Feath­ers in cen­tre’s cap

Cockburn Gazette - - NEWS -

CHICK­ENS dressed up in bling might seem a bit odd, but staff at a Coolbellup child­care cen­tre say it is a colour­ful el­e­ment of an early learn­ing pro­gram driv­ing great re­sults.

Meer­ilinga Cock­burn’s Early Learn­ing Cen­tre has been trans­formed over the past five years from a di­lap­i­dated shell into a fa­cil­ity ex­ceed­ing the Aus­tralian Chil­dren’s Ed­u­ca­tion and Care Qual­ity Author­ity’s na­tional stan­dards.

Chief ex­ec­u­tive Les­ley Moreschi said the not­for-profit cen­tre’s early learn­ing pro­gram of­fered an in­ter­ac­tive and play-based pre-kindy op­tion for fam­i­lies to sup­port their child’s de­vel­op­ment.

“At the core of the pro­gram is play with pur­pose, a fun­da­men­tal means by which young chil­dren de­velop,” she said.

“We en­cour­age play to broaden chil­dren’s ex­pe­ri­ences, de­velop their imag­i­na­tion, lan­guage skills, strengthen them men­tally and en­hance their dex­ter­ity.”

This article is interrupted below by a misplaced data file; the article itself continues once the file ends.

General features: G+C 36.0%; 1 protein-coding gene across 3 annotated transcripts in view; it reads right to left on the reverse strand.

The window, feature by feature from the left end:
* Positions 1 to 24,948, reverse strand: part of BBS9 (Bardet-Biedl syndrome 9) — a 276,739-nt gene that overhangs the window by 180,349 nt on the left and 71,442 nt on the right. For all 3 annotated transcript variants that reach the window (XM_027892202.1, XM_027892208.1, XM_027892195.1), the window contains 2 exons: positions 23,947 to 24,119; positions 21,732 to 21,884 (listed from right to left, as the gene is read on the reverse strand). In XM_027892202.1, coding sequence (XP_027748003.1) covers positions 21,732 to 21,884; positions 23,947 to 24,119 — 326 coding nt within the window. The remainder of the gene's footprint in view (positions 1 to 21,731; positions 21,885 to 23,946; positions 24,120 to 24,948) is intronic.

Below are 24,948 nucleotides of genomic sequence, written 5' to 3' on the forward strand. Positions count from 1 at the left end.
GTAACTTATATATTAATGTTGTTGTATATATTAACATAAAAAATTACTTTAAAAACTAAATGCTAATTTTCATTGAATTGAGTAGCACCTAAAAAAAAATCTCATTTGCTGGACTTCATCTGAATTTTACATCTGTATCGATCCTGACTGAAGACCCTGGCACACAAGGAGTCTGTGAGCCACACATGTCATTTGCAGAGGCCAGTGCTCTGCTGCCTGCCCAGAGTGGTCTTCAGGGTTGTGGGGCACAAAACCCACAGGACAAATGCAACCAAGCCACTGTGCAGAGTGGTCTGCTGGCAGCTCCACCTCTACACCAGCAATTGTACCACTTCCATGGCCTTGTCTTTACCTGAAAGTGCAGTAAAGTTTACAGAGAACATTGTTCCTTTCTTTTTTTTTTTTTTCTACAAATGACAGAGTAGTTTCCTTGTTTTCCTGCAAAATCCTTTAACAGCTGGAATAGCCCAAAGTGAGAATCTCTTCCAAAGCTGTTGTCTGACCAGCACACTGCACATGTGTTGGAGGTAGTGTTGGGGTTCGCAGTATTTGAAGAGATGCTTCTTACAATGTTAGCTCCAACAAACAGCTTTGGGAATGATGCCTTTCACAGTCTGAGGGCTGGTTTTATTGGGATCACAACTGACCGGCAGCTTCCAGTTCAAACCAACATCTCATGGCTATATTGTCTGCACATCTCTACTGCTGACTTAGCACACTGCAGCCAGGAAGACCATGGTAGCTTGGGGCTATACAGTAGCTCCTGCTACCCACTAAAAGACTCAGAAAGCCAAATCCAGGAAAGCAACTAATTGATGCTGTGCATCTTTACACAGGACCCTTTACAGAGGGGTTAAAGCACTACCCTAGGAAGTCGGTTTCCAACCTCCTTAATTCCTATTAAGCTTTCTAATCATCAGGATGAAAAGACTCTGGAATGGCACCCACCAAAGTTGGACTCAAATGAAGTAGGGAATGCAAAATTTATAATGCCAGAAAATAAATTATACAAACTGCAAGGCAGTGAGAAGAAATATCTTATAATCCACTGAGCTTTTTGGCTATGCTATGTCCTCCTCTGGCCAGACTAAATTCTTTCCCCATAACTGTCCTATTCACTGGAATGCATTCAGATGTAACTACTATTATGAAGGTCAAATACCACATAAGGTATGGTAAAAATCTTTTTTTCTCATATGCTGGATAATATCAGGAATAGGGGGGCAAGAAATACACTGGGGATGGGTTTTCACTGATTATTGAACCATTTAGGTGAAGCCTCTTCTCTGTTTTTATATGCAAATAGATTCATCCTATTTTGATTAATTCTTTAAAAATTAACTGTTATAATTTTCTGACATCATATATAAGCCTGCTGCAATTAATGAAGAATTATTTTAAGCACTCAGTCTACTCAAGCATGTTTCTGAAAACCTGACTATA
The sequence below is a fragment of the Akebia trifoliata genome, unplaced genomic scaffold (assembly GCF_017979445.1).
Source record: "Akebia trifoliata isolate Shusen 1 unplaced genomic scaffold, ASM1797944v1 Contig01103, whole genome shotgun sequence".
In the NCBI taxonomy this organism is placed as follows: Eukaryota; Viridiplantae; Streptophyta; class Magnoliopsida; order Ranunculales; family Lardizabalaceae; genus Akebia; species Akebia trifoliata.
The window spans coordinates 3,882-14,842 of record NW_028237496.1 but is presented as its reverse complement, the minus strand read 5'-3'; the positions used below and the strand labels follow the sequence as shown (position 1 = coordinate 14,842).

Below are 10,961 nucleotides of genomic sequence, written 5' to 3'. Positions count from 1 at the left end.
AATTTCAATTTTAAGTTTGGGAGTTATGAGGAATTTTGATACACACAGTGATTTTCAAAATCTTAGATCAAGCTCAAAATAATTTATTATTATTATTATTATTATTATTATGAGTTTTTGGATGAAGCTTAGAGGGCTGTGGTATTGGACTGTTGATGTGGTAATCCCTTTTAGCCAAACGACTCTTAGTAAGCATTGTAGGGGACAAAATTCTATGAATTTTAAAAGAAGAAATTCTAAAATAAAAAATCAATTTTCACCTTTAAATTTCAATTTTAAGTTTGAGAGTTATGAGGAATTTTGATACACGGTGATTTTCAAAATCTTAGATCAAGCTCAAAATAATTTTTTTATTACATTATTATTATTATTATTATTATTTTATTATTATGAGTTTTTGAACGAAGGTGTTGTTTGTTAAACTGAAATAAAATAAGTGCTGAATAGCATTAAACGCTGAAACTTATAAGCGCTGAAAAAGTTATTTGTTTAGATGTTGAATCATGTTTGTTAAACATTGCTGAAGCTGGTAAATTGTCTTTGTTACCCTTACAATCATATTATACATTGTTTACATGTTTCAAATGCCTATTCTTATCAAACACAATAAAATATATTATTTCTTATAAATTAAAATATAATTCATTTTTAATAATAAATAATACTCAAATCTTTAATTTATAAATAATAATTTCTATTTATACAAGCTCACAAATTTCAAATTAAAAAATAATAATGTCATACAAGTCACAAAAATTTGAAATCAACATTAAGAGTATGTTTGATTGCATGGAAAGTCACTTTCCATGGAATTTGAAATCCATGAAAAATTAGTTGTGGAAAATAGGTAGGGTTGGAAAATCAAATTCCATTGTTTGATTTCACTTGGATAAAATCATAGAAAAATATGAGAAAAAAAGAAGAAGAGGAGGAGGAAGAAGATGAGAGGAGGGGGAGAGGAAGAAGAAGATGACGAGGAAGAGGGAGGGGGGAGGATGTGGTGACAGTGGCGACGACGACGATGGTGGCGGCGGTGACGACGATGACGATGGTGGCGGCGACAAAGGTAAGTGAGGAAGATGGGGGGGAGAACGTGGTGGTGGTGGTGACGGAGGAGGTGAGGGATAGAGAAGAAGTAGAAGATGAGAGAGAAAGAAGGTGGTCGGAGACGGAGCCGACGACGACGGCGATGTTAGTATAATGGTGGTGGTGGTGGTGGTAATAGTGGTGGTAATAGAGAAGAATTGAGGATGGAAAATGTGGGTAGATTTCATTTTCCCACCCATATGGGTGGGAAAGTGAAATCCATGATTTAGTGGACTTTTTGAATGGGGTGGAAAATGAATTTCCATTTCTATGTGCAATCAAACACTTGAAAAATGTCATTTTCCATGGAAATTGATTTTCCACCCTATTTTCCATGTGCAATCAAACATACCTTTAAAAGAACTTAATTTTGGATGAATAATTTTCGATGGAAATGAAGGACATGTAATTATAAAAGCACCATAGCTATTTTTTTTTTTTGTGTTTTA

She said chick­ens of­fered a mean­ing­ful way for chil­dren to de­velop on­go­ing re­la­tion­ships with an­i­mals, with the bling there to help kids tell Olaf, Barry and Hetty apart.

Ms Moreschi said chick­ens taught chil­dren how to be gen­tle with liv­ing things, how to nur­ture and how things were in­ter­con­nected, as well as help­ing to over­come fear of an­i­mals and learn about the im­por­tance of hy­giene.

“Chil­dren have a nat­u­ral affin­ity with and cu­rios­ity for liv­ing crea­tures,” she said.

“Pro­vid­ing mean­ing­ful ways for chil­dren to de­velop an on­go­ing re­la­tion­ship with an­i­mals in a preschool can be a pow­er­ful ex­pe­ri­ence.” Jelonek

Pic­ture: Matt www.com­mu­ni­typix.com.au d460068

Four-year-olds Aubrey Harper-Ul­dum and Henry Ga­jic with a chicken.

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